Ants of the Big Thicket region of Texas were researched by JoVonn Hill of Mississippi State University and the data was formally presented in a paper to the Mississippi Entomological Association.  The project was organized through the Thicket of Diversity, a project of the Big Thicket Association, a non-profit group that works to preserve and promote conservation of biodiversity and resources of the Big Thicket.  The goal of the Thicket of Diversity is to inventory every living species and their distribution within the region. This is the basis for why a study of ants was undertaken.

Ants are one of the most dominant and influential forces in land ecosystems.  They may be found in a variety of habitats from prairie, to forest, to bottomland slough and are involved in a variety of ecosystem functions such as by contributing to nutrient and soil turnover. Numerous species of ants have specific habitat requirements and respond quickly to disturbances in their environment. This makes them an important group to study when comparing habitat diversity and monitoring environmental changes.  Also, many exotic species such as the imported fire ant and the tawny crazy ant cause negative ecologic and economic impacts to the areas they invade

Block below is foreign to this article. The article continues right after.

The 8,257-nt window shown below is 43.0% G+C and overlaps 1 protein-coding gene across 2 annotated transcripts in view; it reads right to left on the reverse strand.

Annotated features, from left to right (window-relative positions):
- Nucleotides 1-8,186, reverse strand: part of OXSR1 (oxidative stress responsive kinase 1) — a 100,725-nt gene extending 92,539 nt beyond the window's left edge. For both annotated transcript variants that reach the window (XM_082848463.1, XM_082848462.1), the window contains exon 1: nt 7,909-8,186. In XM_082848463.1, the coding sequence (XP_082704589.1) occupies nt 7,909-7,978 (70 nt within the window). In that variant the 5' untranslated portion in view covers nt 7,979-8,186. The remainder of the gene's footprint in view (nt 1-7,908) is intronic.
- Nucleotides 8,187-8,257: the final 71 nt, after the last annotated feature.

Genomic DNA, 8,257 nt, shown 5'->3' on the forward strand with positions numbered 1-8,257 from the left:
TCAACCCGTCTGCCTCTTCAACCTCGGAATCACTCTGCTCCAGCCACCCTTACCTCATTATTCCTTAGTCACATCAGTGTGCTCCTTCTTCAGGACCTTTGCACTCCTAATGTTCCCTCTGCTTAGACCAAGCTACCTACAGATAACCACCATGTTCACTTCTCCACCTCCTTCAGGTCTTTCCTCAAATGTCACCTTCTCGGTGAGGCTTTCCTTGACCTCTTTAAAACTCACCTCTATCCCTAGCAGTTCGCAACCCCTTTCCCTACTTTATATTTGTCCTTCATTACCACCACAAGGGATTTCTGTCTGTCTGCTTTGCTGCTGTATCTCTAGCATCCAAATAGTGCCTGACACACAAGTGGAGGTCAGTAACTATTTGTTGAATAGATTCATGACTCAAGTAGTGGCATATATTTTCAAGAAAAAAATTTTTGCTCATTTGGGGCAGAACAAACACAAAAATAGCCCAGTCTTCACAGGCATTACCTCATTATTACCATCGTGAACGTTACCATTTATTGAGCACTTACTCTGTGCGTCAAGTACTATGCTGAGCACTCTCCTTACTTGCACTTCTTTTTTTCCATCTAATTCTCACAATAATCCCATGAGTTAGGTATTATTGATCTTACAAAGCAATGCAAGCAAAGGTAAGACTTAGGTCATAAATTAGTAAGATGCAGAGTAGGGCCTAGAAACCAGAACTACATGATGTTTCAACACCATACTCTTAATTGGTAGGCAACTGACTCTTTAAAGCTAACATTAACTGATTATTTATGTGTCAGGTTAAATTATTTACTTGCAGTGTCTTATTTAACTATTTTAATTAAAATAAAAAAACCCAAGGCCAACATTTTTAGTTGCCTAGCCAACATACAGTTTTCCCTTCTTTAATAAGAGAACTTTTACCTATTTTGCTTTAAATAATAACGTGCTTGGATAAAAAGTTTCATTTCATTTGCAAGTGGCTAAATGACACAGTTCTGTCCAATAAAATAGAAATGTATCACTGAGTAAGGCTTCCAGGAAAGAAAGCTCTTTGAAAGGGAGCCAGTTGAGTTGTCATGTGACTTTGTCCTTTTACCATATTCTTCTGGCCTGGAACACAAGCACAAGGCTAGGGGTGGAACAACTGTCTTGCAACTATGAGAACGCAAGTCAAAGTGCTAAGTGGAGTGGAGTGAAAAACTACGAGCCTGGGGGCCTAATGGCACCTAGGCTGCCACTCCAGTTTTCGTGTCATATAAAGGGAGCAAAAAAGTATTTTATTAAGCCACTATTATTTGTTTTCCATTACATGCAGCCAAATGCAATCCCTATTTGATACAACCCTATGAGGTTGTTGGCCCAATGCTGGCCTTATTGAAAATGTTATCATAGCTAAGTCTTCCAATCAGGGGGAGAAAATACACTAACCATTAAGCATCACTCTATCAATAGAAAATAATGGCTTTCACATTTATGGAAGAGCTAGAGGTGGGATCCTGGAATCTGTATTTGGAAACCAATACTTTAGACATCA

Hill conducted his ant inventory from 2011 to 2014 at 22 sampling sites primarily in the Big Thicket National Preserve and at the Roy E. Larsen Sandyland Sanctuary.  They were sampled through visual searching on the ground, in leaf litter and in plant parts; by baiting with Great Value creamy peanut butter and Keebler Sandies pecan shortbread cookies; and through leaf litter sampling.

Based on literature records and the recent collections, a list of 65 species of ants in the Big Thicket region of Texas was presented. Three new state records for Texas were documented by Hill. Nine exotic species of ants with three species being pervasive were also identified.

This research project was funded from a Park Partnership matching fund grant between the Big Thicket Association and the National Park Service. The views and conclusions contained in this document are those of the authors and should not be interpreted as representing the opinions or policies of the U.S. government. Mention of trade name or commercial products do not constitute their endorsement by the U.S. government. For additional information contact, Mona Halvorsen, Director of the Thicket of Diversity at

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